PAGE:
If cabin crew members do not leave during the busy summer season, British low-cost airline easyJet will pay them a £1,000′ recognition’ bonus.
The bonus is thought to be an attempt to avoid a potential employment problem, which has already affected other airlines such as British Airways.
EasyJet’s representative stated that the airline hoped to return to pre-pandemic levels of flying this summer, but that the aviation industry is struggling to hire and retain staff to meet the increased demand.
EasyJet currently feels it has enough staff to meet expected demand, but only if it can slow down the rate at which employees are quitting. Since the outbreak of the pandemic, the industry has altered, and many airline employees are considering a career change.
However, once October hits, EasyJet will transition to its slower-paced winter schedule and will reduce cabin crew staffing.
easyJet stated in a statement that it plans to award “cabin crew a recognition payment at the conclusion of the summer season to recognize their contribution to the operation this summer, which is projected to be back around 2019 levels for the first time since the pandemic” at the end of the summer season.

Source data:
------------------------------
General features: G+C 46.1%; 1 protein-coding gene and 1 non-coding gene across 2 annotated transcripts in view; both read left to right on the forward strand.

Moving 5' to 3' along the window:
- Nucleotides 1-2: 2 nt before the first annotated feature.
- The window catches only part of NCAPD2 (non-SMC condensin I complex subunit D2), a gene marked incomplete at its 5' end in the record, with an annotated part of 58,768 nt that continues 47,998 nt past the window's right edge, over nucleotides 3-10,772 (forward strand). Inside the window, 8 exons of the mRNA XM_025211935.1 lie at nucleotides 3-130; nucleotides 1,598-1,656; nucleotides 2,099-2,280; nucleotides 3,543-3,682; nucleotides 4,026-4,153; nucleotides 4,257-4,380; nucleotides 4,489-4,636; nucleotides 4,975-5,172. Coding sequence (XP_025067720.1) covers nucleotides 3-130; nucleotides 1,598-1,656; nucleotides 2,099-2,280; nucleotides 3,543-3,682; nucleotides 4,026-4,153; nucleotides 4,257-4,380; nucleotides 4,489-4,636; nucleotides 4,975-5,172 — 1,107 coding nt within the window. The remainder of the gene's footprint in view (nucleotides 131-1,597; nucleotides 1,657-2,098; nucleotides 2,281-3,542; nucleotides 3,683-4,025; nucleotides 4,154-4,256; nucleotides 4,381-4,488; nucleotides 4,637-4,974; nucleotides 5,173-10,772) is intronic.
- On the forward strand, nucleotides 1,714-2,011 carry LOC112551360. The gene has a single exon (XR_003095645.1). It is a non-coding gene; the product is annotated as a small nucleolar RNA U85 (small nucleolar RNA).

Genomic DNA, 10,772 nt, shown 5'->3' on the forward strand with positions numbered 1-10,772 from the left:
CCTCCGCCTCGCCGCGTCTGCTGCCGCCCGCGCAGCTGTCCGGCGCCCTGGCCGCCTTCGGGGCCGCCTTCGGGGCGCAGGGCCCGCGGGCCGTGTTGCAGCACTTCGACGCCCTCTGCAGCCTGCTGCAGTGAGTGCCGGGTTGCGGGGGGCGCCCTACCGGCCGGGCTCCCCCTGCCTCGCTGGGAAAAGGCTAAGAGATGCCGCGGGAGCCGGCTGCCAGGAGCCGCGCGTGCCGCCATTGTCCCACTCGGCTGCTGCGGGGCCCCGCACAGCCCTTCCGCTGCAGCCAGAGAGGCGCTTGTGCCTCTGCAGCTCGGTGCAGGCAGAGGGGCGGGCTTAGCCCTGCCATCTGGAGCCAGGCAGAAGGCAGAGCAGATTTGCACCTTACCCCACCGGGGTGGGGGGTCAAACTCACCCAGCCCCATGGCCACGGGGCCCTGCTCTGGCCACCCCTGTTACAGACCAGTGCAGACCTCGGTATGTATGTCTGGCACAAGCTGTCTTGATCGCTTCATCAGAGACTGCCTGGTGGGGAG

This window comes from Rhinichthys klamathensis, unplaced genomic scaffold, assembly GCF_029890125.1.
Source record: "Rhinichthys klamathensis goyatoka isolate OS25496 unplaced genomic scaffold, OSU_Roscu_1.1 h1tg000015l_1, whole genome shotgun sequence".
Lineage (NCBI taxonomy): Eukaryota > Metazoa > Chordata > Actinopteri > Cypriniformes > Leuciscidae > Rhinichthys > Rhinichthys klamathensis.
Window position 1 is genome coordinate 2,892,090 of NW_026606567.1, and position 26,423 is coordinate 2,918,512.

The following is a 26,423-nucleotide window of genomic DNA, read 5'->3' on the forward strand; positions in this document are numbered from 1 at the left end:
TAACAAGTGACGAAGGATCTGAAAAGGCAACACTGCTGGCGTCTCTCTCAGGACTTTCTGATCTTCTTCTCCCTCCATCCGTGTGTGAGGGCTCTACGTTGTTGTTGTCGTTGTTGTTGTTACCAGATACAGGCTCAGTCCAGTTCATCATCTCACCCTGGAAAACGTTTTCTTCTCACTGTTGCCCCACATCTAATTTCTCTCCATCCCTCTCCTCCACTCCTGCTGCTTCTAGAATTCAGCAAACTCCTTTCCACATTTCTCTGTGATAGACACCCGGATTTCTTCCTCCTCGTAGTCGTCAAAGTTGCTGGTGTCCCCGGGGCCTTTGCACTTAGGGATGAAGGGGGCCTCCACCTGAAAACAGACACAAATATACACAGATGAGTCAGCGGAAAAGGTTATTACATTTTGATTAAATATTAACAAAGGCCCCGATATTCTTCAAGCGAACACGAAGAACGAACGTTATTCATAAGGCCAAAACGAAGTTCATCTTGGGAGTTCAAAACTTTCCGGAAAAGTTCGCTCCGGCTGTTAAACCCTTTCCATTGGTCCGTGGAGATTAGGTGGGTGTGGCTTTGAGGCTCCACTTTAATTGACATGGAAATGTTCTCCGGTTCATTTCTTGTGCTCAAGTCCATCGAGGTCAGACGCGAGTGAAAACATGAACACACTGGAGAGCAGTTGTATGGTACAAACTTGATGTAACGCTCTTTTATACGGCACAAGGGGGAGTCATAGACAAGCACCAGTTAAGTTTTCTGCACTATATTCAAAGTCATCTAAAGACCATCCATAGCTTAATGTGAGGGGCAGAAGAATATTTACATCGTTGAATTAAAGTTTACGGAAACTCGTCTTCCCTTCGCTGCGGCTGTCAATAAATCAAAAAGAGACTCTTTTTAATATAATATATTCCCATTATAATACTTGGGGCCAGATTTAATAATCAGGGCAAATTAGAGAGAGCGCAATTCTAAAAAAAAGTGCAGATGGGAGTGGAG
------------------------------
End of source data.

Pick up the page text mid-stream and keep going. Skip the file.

The extra is similar to the £1,000 ‘golden handshake’ offered by British Airways to job applicants for certain in-demand positions. BA has confessed that it is having difficulty recruiting ground service workers at Heathrow Airport in London, as well as experiencing bottlenecks in cabin crew recruitment.
Despite the high demand for cabin crew positions, BA has concentrated its incentive program on candidates who have completed security vetting and already have an airport pass that allows them to enter the secure ‘airside’ area.
The majority of British Airways’ recruitment problems, according to the airline, are due to referencing delays that are not under its control.
EasyJet confirmed last week that it was reducing seats from some planes so that it could operate with fewer cabin crew. Some Airbus A319 aircraft will have an entire row of six seats eliminated in order to operate with only three cabin personnel.
Although Airbus certified the A319 to be operated with as few as three cabin crew members, EasyJet’s A319s are configured for 156 passengers, and European laws require one cabin crew member for every 50 seats or part thereof.
The seats must be physically removed to bypass the regulations.